The per-class window styles and things really are per-class

Raymond Chen

Earlier, I discussed which window style bits belong to whom. One detail of this that I neglected to emphasize is that since the lower 16 bits of the window style are defined by the class, you can’t just take styles from one class and apply them to another. For example, you can’t create a button control and pass the SS_ENDELLIPSIS style expecting to have the text rendered with end ellipses. Because when you think you’re passing SS_ENDELLIPSIS, you’re really passing BS_NOTIFY:

#define SS_ENDELLIPSIS      0x00004000L
#define BS_NOTIFY           0x00004000L

The button control sees your 0x00004000L and treats it as BS_NOTIFY.

Remember that at the end of the day, window styles and window messages are just numbers. If you use a per-class window style or window message, you’d better be passing it to the class that defined it.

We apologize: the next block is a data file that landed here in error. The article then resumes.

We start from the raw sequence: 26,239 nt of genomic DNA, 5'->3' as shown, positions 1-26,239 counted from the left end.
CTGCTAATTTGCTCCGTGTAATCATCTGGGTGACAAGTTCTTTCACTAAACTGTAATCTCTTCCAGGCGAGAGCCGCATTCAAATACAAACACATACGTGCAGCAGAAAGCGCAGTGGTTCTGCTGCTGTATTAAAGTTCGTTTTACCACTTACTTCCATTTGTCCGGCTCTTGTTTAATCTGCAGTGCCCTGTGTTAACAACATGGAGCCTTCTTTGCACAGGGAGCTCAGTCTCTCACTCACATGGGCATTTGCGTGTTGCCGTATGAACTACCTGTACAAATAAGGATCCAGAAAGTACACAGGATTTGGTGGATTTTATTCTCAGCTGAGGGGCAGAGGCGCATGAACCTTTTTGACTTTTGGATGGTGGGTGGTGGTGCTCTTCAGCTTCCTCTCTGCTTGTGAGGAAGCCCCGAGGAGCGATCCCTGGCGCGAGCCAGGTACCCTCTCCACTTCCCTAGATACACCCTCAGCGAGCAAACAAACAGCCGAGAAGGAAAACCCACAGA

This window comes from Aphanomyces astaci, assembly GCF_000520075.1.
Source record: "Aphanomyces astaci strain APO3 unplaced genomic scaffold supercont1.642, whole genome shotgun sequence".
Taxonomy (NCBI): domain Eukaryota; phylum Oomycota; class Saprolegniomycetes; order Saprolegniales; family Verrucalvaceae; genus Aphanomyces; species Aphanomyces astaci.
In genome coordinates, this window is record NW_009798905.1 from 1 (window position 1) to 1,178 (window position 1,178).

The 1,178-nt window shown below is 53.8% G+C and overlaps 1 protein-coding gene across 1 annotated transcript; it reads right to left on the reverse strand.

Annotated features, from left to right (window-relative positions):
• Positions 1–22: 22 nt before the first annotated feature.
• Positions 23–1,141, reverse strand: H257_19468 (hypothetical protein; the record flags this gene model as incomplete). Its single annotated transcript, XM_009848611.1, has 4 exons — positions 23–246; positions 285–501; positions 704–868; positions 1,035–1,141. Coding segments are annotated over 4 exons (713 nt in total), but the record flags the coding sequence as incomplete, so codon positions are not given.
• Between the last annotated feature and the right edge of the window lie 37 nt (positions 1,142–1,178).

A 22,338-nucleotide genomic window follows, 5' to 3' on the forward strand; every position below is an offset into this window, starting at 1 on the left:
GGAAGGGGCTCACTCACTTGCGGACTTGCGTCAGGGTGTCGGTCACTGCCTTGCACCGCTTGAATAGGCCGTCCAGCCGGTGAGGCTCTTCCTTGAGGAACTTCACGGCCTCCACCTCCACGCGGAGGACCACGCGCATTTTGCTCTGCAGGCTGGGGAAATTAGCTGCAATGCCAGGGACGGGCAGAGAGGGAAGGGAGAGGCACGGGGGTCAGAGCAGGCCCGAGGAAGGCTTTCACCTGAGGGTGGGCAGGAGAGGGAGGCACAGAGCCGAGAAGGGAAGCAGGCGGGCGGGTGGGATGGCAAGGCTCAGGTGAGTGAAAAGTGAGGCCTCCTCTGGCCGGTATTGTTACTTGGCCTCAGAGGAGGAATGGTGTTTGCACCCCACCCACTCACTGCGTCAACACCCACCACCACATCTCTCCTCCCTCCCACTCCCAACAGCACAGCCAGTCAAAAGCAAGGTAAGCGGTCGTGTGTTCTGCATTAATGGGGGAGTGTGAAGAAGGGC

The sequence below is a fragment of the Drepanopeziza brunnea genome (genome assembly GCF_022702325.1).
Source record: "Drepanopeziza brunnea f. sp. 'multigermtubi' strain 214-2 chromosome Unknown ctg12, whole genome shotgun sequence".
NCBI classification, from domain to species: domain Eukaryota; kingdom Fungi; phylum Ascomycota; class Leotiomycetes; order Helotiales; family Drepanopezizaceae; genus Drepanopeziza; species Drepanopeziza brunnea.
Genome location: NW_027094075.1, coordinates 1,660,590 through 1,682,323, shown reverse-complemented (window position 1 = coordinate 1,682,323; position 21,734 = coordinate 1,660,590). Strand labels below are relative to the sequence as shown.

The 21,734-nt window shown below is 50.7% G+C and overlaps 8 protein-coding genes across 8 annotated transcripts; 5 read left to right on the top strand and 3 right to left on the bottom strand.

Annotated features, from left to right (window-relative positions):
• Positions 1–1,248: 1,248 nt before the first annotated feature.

This also applies to window extra bytes. The value returned by GetWindowLongPtr(hwnd, DWLP_DLGPROC) is meaningful only if hwnd is a dialog box. I’ve seen code by a major commercial software manufacturer that just runs around fiddling with the DWLP_DLGPROC of every window on the desktop on the assumption that “Why of course it’s a dialog box, why do you ask?” Well, except that DWLP_DLGPROC has the numerical value of 4 (or 8 on Win64). Positive window byte indices are class-defined. Asking for DWLP_DLGPROC of a random window will give you the dialog procedure if that window is a dialog box, but it’ll return some other internal data if the window isn’t. Fortunately, most window classes don’t ask for more than sizeof(void*) extra bytes, so the request for DWLP_DLGPROC just fails with an invalid parameter error. But if there happened to be a window belonging to a class with a larger number of extra bytes, that window will be in for quite a surprise when that rogue program comes in and starts messing with those extra bytes.


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